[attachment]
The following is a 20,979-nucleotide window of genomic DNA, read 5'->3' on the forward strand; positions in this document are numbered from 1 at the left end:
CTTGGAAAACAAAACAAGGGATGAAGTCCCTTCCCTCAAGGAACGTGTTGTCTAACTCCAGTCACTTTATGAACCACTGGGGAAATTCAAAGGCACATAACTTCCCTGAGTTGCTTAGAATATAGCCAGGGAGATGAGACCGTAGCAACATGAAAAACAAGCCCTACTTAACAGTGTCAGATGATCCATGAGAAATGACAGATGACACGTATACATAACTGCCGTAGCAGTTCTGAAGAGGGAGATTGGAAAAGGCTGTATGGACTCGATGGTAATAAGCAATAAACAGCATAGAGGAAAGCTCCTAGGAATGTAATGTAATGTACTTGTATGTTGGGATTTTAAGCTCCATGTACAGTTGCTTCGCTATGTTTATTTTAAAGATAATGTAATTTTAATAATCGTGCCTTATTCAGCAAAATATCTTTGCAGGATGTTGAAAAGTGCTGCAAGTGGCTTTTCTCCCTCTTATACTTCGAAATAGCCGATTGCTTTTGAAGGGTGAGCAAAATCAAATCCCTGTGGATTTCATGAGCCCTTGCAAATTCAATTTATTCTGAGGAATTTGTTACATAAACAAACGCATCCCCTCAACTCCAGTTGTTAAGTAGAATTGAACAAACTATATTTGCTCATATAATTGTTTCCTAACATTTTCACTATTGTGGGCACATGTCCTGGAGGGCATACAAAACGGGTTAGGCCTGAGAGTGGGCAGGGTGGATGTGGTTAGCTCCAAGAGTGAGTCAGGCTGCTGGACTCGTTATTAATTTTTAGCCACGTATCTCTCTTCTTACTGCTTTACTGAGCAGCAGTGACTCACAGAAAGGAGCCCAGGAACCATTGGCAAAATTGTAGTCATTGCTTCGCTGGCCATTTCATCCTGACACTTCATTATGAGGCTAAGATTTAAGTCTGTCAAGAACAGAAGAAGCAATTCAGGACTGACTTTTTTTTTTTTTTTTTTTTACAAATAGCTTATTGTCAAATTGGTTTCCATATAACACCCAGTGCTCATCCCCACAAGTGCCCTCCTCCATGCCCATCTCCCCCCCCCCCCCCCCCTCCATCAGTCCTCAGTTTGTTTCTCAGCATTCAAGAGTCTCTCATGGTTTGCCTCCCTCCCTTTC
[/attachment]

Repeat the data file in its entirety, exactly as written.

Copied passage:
The following is a 20,979-nucleotide window of genomic DNA, read 5'->3' on the forward strand; positions in this document are numbered from 1 at the left end:
CTTGGAAAACAAAACAAGGGATGAAGTCCCTTCCCTCAAGGAACGTGTTGTCTAACTCCAGTCACTTTATGAACCACTGGGGAAATTCAAAGGCACATAACTTCCCTGAGTTGCTTAGAATATAGCCAGGGAGATGAGACCGTAGCAACATGAAAAACAAGCCCTACTTAACAGTGTCAGATGATCCATGAGAAATGACAGATGACACGTATACATAACTGCCGTAGCAGTTCTGAAGAGGGAGATTGGAAAAGGCTGTATGGACTCGATGGTAATAAGCAATAAACAGCATAGAGGAAAGCTCCTAGGAATGTAATGTAATGTACTTGTATGTTGGGATTTTAAGCTCCATGTACAGTTGCTTCGCTATGTTTATTTTAAAGATAATGTAATTTTAATAATCGTGCCTTATTCAGCAAAATATCTTTGCAGGATGTTGAAAAGTGCTGCAAGTGGCTTTTCTCCCTCTTATACTTCGAAATAGCCGATTGCTTTTGAAGGGTGAGCAAAATCAAATCCCTGTGGATTTCATGAGCCCTTGCAAATTCAATTTATTCTGAGGAATTTGTTACATAAACAAACGCATCCCCTCAACTCCAGTTGTTAAGTAGAATTGAACAAACTATATTTGCTCATATAATTGTTTCCTAACATTTTCACTATTGTGGGCACATGTCCTGGAGGGCATACAAAACGGGTTAGGCCTGAGAGTGGGCAGGGTGGATGTGGTTAGCTCCAAGAGTGAGTCAGGCTGCTGGACTCGTTATTAATTTTTAGCCACGTATCTCTCTTCTTACTGCTTTACTGAGCAGCAGTGACTCACAGAAAGGAGCCCAGGAACCATTGGCAAAATTGTAGTCATTGCTTCGCTGGCCATTTCATCCTGACACTTCATTATGAGGCTAAGATTTAAGTCTGTCAAGAACAGAAGAAGCAATTCAGGACTGACTTTTTTTTTTTTTTTTTTTTACAAATAGCTTATTGTCAAATTGGTTTCCATATAACACCCAGTGCTCATCCCCACAAGTGCCCTCCTCCATGCCCATCTCCCCCCCCCCCCCCCCCTCCATCAGTCCTCAGTTTGTTTCTCAGCATTCAAGAGTCTCTCATGGTTTGCCTCCCTCCCTTTC